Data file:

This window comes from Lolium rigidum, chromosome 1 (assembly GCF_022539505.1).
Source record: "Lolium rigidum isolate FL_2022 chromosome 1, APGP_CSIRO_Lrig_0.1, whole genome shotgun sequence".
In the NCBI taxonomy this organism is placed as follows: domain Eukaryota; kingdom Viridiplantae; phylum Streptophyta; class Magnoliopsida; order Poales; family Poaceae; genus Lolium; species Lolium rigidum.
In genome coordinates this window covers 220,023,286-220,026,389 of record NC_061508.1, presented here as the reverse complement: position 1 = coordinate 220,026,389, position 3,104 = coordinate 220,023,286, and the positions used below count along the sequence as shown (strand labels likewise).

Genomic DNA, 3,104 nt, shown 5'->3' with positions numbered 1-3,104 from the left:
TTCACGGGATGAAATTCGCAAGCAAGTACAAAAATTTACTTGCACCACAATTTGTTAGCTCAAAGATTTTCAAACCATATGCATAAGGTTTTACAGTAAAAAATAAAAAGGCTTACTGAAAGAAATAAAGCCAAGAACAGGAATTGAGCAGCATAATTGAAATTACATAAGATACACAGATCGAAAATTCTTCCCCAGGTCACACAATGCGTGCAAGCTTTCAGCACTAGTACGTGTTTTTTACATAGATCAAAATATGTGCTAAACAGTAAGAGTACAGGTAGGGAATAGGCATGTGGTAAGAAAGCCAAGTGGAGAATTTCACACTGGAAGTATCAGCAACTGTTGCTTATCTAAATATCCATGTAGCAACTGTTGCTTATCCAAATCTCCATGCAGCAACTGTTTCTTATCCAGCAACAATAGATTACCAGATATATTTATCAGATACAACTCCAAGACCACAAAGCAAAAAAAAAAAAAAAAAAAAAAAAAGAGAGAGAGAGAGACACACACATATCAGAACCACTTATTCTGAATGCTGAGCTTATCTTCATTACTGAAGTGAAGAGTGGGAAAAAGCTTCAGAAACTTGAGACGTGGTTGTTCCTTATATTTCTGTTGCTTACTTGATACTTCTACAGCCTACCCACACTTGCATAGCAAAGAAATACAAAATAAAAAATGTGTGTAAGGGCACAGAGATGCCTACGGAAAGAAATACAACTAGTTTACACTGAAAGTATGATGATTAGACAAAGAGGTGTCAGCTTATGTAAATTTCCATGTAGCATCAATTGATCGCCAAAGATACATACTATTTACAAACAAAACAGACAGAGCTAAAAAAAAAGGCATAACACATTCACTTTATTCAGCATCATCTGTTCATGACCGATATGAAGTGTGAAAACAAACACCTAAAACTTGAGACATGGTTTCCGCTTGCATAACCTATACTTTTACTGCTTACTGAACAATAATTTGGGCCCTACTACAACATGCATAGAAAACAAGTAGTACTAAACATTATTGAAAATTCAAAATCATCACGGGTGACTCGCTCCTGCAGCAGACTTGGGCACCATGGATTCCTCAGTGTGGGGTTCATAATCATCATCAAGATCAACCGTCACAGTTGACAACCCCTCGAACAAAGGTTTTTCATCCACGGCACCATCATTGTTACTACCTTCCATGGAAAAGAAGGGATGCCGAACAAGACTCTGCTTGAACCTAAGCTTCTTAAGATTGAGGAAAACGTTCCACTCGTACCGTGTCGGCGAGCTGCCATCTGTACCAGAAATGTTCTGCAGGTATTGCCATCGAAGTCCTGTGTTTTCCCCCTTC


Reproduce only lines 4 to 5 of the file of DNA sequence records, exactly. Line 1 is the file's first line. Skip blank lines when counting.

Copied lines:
In genome coordinates this window covers 220,023,286-220,026,389 of record NC_061508.1, presented here as the reverse complement: position 1 = coordinate 220,026,389, position 3,104 = coordinate 220,023,286, and the positions used below count along the sequence as shown (strand labels likewise).

Genomic DNA, 3,104 nt, shown 5'->3' with positions numbered 1-3,104 from the left: